Every time I sit down to write a new blog, I am blank. I have nothing to say--until this morning. There are two books and a year-old blog that speak to me.
The Crippled Lamb by Max Lucado is, of course, symbolic for each of us "crippled" by sin. There are Mary and Joseph and the new-born baby, Bringer of Peace, Leader of Battle, quietly making a peaceful tableau of parents and child, a quiet moment of love and family. Yet there is room for a crippled lamb.
So Christmas Day--every year--is a repetition, a repeat of that quiet family scene. Every year we spend huge holiday time getting ready for Christmas, celebrating Christmas, then recuperating from the excess energy. Yet it all has meaning, even the gross materialism--for the materialism is yet another form of "crippledness"--our "crippled" desire to give to others. It's crippled because it is extreme, yet that extreme is still part of our desire to give of ourselves, monetarily, financially, making it a burden. It is part of that crevice in our psyches that corrupts our values. It's our sin repository.
A year ago I commented--in a digression--about our Free Will and God's demand for submission and obedience. How can we have both? Here's that paragraph from "Our Savior is born," December 24, 2009:
"Christ was born. Jesus lived and was crucified. He accepted his role. It seems an escape clause when we say we are not meant to understand the ways of God, to simply accept by faith. Obedience is required. Humility. Submission. Questioning. I've already stepped out of the circle. Control issues bother me. The garden and the forbidden fruit--the first of the obedience tests, yet the questioning, the choice of Will over submission that occurred so early in the human story."
It's that "crippled" lamb in the manger scene again. It needs to be there, it wants to be there, yet its flawed nature makes it feel unworthy. Of course, Lucado does not actually use that thought--unworthiness--in his story, but we all know how it feels. Are we really worthy to be there? A pastor in a church I once attended said that, upon entering the gates of heaven and seeing Christ for the first time, he would fall prostrate, feeling totally unworthy to be there. No bowing on the knee as the Shepherds and Wise Men did. It's that testimony to and reliance on Faith.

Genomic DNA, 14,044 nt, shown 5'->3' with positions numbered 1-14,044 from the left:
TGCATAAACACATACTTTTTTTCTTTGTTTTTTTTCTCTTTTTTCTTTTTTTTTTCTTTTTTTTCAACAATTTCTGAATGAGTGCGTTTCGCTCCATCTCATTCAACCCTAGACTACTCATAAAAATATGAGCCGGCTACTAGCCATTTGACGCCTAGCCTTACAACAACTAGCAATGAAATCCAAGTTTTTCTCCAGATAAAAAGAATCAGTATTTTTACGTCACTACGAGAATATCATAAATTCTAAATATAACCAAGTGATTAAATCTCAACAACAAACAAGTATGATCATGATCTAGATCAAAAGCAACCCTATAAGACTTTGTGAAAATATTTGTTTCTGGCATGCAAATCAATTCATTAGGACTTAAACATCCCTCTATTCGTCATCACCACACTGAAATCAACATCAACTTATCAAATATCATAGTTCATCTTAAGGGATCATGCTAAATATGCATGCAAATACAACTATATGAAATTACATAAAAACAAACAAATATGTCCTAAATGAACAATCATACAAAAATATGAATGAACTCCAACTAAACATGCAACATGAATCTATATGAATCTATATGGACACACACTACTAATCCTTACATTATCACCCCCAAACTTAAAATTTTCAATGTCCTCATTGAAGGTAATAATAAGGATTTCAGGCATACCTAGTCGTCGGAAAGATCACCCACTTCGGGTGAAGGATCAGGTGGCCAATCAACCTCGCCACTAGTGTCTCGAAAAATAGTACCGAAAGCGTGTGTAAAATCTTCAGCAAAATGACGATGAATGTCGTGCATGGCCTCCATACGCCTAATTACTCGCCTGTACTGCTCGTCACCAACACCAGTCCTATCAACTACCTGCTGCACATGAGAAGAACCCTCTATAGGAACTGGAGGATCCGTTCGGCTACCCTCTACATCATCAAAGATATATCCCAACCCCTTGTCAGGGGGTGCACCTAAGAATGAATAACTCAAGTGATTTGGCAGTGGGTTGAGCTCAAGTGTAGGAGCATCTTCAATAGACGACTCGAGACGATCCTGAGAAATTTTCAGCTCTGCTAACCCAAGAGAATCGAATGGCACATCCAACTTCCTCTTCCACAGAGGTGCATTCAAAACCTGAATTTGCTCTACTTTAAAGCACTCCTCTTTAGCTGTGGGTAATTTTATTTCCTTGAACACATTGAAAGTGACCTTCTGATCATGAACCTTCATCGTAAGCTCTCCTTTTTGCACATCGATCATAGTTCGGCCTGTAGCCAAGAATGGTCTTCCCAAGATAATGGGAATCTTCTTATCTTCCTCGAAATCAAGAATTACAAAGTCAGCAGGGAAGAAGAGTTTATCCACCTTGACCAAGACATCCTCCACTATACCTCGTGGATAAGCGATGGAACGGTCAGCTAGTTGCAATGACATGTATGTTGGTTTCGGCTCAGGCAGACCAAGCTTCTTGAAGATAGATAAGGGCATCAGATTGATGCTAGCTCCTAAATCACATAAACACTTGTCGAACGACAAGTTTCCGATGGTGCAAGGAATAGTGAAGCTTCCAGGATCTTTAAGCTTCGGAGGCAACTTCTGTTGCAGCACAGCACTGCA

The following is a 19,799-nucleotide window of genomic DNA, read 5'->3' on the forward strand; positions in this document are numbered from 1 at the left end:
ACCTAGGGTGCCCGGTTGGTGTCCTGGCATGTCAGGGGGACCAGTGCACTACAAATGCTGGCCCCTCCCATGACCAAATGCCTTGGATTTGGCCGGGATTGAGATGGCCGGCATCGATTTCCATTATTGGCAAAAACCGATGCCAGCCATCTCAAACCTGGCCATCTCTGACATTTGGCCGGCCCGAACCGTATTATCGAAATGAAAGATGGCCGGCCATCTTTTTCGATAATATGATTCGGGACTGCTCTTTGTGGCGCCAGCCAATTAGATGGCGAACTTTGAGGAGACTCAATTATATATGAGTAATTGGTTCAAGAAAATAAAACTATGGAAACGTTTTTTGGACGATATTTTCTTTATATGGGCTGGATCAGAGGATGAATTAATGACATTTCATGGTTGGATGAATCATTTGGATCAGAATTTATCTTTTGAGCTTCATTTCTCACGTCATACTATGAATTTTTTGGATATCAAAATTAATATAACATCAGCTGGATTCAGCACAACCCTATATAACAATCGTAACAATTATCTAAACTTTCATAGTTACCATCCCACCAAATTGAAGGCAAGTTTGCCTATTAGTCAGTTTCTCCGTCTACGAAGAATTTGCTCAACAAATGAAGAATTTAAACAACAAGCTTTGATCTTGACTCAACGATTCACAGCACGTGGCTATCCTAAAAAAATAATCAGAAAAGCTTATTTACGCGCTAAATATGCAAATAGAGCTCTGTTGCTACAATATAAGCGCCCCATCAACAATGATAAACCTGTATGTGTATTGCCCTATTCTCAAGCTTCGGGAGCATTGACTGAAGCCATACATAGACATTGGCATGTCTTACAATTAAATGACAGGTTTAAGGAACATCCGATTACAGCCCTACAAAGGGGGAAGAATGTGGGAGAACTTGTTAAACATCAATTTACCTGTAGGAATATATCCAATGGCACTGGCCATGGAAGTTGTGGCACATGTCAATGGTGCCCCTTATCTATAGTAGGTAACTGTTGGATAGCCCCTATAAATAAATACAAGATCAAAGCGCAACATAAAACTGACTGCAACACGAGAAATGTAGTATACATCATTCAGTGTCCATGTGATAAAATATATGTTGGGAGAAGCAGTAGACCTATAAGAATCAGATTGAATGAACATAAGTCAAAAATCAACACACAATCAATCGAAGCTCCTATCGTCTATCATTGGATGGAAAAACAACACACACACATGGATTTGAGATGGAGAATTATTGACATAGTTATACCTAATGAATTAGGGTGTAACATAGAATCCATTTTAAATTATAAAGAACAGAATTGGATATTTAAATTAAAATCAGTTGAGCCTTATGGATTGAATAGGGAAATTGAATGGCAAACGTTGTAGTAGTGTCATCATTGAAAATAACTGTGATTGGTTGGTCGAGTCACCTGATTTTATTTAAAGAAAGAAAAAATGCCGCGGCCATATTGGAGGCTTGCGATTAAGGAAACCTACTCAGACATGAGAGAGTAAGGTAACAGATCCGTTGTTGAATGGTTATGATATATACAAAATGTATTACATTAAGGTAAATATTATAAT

And that though leads to Battle, another excellent book in DK's Eyewitness books. It is all about the history of battles, weapons, wars, leaders. And that reminds me of Christ, a leader in battle against sin and corruption. Yet, He, too, in His human form, questioned. In the garden He asks if this task (crucifixion and death) can be removed. His difference from Adam and Eve, though ignorant in intention, is that He did not act. He accepted obedience.
But that's the last act. Today we celebrate the first act, set into motion from the very moment of creation. The Creator gave his creations Free Will and choice, very difficult gifts, but gifts nonetheless.
Each year that we celebrate the birth of our Savior, we celebrate with gifts, on our knees, in our crippled state. We celebrate the Leader of Battle-to-be, at this moment peaceful, quiet, calm. The Prince of Peace only after we render our Wills to his kingdom. Celebrate.
Books on my very ambitious TBR list (*denotes read)
- *Reading Magic: Why Reading Aloud to our Children Will Change Their Lives Forever by Mem Fox
- The Odd Women by George Gissing
- The Zen of Fish by Trevor Corson
- How to Get Your Child to Love Reading by Esme Raji Codell
- The Cod Tale by Mark Kurlansky
- In This House of Brede by Rumer Godden
- *Joan of Arc by Mark Twain
- Dag Hammarskjold by Elizabeth Rider Montgomery
- The Wisdom in the Hebrew Alphabet by Rabbi Michael L. Munk
- Children of Strangers by Lyle Saxon
- Spiritual Writings by Flannery O'Connor
- Nightmares and Visions: Flannery O'Connor and the Catholic Grotesque by Gilbert H. Muller
- The Violent Bear It Away by Flannery O'Connor
- Flannery O'Connor's South by Robert Coles
- Wise Blood by Flannery O'Connor
- Sylvanus Now by Donna Morrissey
- *Vincent de Paul by Margaret Ann Hubbard
- Reading Lolita in Tehran by Azar Nafisi
- A Briefer History of Time by Stephen Hawking
- The Library at Night by Alberto Manguel
- Readicide by Kelly Gallagher
- *Ruined by Paula Morris
- Say You're Not One of Them by Uwem Akpan
- Wandering Star by J.M.G. Le Clezio
- Silence by Shusaku Endo
- *The Assault by Harry Mulisch
- Kari's Saga by Robert Jansson
- *The German Mujahid by Boualem Sansal
- Western Skies by Joseph Conrad
- *The Giver by Lois Lowery
- *Imperium by Ryszard Kapuscinski